When Sherrill's tenure ran its course, however, A&M decided to go back to the Old Ways -- they worked, but they were different from the Sherrill blueprint. R.C. Slocum formed and sustained the Wrecking Crew defense, which dominated games and made the task for an A&M offense very simple: Don't screw up. Slocum did quite well at A&M in the 1990s, but fans did get tired of his 17th-century offense. When his tenure ran out of steam, A&M entered the 21st century wanting an offense that dazzled.
The Aggies have been chasing that tail ever since.
Dennis Franchione, Mike Sherman, and now Kevin Sumlin all represent the brainy strategists in the Jackie Sherrill vein. The focus here is not that the moves have failed, but that A&M has seemingly fallen in love with one mindset and is due for the course correction the program has demonstrated over the past 63 years. A&M never settles with one style too long. Given that Sumlin is on the hot seat, a larger understanding of history would suggest that if he falls flat and gets fired this November, the Aggies will pick a defense-first coach to counter the Saban Monster and the rest of the SEC West.
Let's have some fun, boys! Just enjoy the ride!
The championship-poor folks in Starkville, Mississippi, love their Bulldogs. In a sense, MSU football fans are pre-2016 Chicago Cub fans, waiting for their moment but not allowing title droughts to diminish their affection for their team. Mississippi State's uncomplicated history -- uncomplicated when viewed through the prism of results -- makes the program the happy-go-lucky fellow who maintains an authentically sunny optimism and zest for life despite living at or near the poverty line.
That's a very admirable trait. Time to enjoy more MSU football this season -- the team should be very fun to watch... and in keeping with the school's football history, should come nowhere near a division championship.
What am I DOING with my life? I need to rethink everything!
Ole Miss -- in a post-Johnny Vaught context, it should be noted (during the Vaught years, the program was a tower of power and strength) -- offers the most distressing psychological profile of any current SEC West program.
Ole Miss is the hard-charging professional climber, the frenzied aspirational animal who wants to get to the top of the power structure, but who is so consumed with the climb that he forgets his wife and kids and any sense of life-work balance. (No, this is not a Hugh Freeze story, but the connection is eerie, is it not?) He gets burned out and, frustrated, thinks he has to totally overhaul everything about his existence.
This mid-life crisis doesn't happen once, though -- it keeps happening.
Before Hugh Freeze crashed and burned, Ole Miss saw fit to fire David Cutcliffe, despite his efforts to rebuild the program.
Ole Miss hired Ed Orgeron as Coach Cut's replacement. That's such an Ole Miss move.
The decision to hire Freeze was a good one. Freeze's coaching acumen can't be denied -- he gave Nick Saban more trouble than his brother coaches in the SEC West.
The "Ole Miss" aspect of Freeze's tenure wasn't the school's decision to hire him, but Freeze actually having his own mid-life crisis in spectacularly colorful and public fashion. Details are still emerging about how reckless he was.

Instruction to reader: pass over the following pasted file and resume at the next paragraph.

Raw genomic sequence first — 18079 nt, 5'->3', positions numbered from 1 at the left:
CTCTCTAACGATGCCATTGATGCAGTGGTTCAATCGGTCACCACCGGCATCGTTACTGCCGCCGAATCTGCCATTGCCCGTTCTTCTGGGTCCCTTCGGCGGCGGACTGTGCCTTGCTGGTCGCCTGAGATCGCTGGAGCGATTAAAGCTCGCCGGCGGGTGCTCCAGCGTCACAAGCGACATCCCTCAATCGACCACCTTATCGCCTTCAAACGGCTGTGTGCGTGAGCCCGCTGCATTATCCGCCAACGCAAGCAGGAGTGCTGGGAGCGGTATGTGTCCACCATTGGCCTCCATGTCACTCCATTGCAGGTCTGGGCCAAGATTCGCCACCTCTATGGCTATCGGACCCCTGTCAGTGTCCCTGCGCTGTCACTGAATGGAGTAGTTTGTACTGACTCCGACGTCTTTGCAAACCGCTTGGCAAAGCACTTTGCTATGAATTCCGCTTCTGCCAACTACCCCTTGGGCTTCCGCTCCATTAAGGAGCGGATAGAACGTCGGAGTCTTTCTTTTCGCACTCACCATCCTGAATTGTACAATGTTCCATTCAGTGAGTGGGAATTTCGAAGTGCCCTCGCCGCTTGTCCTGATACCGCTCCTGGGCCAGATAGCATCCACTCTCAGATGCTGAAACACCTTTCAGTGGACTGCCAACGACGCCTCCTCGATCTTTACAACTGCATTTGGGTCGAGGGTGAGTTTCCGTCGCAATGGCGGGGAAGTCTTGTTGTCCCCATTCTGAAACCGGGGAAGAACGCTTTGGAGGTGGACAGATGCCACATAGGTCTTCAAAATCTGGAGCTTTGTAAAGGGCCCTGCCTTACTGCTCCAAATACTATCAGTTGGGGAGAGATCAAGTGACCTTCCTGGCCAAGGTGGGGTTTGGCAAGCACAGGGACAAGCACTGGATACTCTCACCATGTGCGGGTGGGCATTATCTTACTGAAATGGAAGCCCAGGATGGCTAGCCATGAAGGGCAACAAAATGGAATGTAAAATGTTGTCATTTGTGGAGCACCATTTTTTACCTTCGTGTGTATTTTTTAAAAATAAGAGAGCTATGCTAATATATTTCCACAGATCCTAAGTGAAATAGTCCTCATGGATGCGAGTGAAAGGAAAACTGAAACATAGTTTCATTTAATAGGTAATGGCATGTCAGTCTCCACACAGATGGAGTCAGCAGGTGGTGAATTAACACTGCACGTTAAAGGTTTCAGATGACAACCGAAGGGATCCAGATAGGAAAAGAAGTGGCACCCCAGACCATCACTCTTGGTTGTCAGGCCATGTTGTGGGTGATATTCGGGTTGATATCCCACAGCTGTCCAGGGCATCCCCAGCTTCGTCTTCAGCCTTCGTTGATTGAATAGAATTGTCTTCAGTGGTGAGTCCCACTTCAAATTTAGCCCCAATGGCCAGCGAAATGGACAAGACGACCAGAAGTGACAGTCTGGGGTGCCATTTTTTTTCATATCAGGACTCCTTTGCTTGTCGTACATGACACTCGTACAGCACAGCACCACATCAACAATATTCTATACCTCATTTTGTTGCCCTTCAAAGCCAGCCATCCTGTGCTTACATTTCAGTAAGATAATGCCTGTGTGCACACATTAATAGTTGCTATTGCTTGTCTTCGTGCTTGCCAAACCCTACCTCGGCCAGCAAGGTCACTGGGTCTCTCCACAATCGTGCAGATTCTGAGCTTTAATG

Reckless is an accurate one-word psychological summation of Ole Miss since Vaught called it a career.
You know you can't resist me... but I need to go unless I can think of a better reason to stay.
The history of Arkansas football has become a national discussion point because of the death of iconic athletic director and Boss Hog Frank Broyles on August 14 at the age of 92. Broyles was a giant in college athletics and legitimately the most famous Razorback of all time. He built Arkansas football. He sustained Arkansas football. He made the athletic program profitable on a long-term basis by steering the school to the SEC in 1992. The Hogs will not starve for revenue because of Broyles' excellent stewardship and vision.
Broyles hired high-quality football coaches when he stepped down and focused solely on his job as athletic director. Lou Holtz was his first hire, Ken Hatfield the second. Jack Crowe was Broyles' mistake, but he then hired Danny Ford. The national championship coach at Clemson (1981) did not do well in the aggregate, but he led the school to its first SEC West title in 1995. Broyles then landed Houston Nutt, who -- for all the jokes he inspires today -- could coach quite well. Nutt was a Clint Stoerner fumble away from knocking off unbeaten Tennessee in 1998. That team was extremely good, as was the 1999 version. Arkansas won multiple SEC West titles and, in 2007, defeated LSU to seemingly knock the Bayou Bengals out of the national title chase... until all hell broke loose a week later, and LSU became the only two-loss national champion in recent college football memory.
Arkansas coaches have been high-energy leaders -- hugely flawed, but always authoritative personalities who fill the room when they enter it. The common thread has continued after Broyles. When he stepped down as athletic director in 2007, Jeff Long hired Bobby Petrino and later Bret Bielema. Those two men often look foolish, but they do not back down from a fight. Razorback coaches through the years share that basic trait, albeit in many different hues and shades.
Entering this season, Bielema is the latest charismatic coach at Arkansas to stand on the precipice of termination. His predecessors, for various reasons, did not last more than a decade, and only Nutt exceeded the seven-year mark among any UA head coach in the post-Broyles era.
If Bielema is to break the mold at Arkansas and become a coach who sticks around for a long time in Fayetteville, he will have to score at least one marquee win and avoid any bad losses this season. Another ordinary and depressing season will make it hard for the Razorbacks to endure another year of drift in 2018.
Bielema's charisma and stage presence can't take him any further. His coaching has to be great if he is to survive for another year.